For more than 100 years, child migration schemes removed children from their families and friends and the places they knew. The children were sent to Canada, Australia, New Zealand and Rhodesia. Supposedly to give children with poor lives a better chance, it was also a means of increasing the population of these still new countries. At least three of the children were Emptages.
We honour the memory of all our ancestors who played their part in World War One at home or away.
So we are pleased to present short biographies of all those whose names we have found in the military records.
Frances’ brother Alfred and sister Rosamond had emigrated to the USA in 1882 and 1884. In 1887, aged 16, Frances followed but rather than join her siblings in New York she travelled west to California. In 1890 a San Francisco newspaper published an article describing a rather difficult position she had got herself into.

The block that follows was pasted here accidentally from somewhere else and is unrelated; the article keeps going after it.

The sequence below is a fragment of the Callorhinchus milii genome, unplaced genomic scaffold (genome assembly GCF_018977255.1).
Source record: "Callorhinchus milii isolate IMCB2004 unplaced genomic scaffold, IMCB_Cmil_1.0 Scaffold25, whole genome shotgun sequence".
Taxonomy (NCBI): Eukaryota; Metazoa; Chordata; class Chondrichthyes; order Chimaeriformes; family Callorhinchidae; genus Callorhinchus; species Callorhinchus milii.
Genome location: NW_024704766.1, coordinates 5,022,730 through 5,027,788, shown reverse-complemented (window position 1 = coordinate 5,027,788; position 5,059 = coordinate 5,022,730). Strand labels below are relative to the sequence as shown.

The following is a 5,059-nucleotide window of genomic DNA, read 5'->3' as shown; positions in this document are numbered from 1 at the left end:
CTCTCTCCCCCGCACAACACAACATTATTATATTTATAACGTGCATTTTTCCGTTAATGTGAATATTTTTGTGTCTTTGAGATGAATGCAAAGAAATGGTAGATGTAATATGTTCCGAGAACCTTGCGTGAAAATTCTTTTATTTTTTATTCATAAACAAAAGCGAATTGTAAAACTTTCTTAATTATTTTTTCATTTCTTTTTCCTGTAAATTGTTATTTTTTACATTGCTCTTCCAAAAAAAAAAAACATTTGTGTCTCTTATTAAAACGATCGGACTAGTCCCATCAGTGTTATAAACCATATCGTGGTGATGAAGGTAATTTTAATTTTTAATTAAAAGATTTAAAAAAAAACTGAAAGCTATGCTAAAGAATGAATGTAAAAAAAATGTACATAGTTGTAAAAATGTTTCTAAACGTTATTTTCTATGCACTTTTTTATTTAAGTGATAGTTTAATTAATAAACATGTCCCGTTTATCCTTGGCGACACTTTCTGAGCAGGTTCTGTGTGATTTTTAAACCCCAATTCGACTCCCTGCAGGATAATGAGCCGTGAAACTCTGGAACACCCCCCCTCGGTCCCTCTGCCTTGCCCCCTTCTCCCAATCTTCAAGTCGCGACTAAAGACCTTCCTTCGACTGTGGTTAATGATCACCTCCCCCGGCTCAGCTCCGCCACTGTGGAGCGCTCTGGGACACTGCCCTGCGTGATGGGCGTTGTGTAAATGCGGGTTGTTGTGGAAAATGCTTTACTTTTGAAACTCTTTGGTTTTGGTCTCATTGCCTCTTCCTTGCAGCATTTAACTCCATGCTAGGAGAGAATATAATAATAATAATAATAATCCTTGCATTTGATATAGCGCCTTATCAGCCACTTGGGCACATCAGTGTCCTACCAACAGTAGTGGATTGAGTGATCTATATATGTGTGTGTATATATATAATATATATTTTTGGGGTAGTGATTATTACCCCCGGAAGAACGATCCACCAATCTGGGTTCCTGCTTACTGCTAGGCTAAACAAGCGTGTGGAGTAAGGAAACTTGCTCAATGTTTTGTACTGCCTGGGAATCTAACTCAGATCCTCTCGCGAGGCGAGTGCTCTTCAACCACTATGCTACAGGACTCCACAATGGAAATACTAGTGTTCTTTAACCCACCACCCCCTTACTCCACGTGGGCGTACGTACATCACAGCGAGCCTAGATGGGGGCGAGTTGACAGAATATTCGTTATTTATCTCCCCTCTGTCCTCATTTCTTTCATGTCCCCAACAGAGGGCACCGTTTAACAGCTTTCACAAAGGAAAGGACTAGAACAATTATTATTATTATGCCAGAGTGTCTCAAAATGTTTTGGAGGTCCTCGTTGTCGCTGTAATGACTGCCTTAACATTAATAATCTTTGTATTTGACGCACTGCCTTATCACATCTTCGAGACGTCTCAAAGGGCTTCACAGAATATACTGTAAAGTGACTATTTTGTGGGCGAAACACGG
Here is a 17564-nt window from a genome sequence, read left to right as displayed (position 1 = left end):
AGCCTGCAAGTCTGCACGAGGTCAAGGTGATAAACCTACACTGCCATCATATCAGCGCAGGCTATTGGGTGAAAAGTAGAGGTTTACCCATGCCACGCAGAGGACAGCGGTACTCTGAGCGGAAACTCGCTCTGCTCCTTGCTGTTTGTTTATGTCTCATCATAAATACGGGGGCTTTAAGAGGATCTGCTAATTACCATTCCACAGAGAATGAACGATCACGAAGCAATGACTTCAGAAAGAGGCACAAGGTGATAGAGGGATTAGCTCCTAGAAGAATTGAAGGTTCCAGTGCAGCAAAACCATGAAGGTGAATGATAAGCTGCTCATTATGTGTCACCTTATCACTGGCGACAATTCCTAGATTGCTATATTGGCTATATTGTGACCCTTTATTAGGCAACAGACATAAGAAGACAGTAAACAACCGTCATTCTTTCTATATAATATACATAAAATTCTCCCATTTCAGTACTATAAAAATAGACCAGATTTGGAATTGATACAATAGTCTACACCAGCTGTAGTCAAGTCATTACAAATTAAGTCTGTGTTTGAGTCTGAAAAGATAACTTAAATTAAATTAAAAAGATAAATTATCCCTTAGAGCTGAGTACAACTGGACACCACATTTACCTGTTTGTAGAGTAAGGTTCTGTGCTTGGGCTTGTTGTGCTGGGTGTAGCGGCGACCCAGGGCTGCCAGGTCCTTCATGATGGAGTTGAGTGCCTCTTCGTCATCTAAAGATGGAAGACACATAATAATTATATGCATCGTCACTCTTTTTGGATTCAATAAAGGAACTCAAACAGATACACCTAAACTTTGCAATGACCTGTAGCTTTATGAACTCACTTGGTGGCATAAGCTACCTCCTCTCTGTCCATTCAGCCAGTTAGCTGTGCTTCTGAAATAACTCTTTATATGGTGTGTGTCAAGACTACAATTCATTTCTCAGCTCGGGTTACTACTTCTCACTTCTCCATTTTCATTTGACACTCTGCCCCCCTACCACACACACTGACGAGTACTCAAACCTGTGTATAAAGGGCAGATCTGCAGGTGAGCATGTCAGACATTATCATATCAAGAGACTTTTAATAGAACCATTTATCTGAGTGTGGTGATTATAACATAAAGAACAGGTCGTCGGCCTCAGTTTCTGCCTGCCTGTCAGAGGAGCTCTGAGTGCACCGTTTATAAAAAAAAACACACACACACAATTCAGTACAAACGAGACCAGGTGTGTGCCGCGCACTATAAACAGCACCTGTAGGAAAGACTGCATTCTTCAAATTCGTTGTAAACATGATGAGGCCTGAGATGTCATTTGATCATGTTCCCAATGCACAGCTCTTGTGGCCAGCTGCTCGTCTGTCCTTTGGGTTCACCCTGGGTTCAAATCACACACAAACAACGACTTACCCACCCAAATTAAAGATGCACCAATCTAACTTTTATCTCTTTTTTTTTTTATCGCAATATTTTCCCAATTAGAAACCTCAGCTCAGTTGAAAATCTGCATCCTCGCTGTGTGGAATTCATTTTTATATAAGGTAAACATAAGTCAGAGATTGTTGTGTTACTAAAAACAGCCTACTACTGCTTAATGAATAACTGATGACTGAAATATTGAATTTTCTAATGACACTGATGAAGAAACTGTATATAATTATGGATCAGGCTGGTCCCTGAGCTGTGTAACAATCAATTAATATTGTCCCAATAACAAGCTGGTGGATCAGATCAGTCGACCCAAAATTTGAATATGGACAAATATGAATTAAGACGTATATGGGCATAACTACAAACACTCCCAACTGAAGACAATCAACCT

Rosamond was just 14 when she left England and sailed to join her brother, Alfred James in New York. She joined Metropolitan Life Insurance Company (pictured) as a stenographer.
Alfred was born into a long line of mariners but, perhaps realising not only that it was a difficult life but also a dangerous one, he and his four brothers turned their back on the sea and sought other means of making a living.
An assurance agent in Margate, Thanet, Alfred rose to the position of a Vice President of the Metropolitan Life Insurance Company (pictured) in New York.
Six members of the Emptage family took part in the rescue attempt of the crew of the Northern Belle in January 1857. Two lost their lives and three received medals at an earlier event. Now it was Alfred Emptage’s turn to receive his medal at a ceremony where special mention was made of his bravery.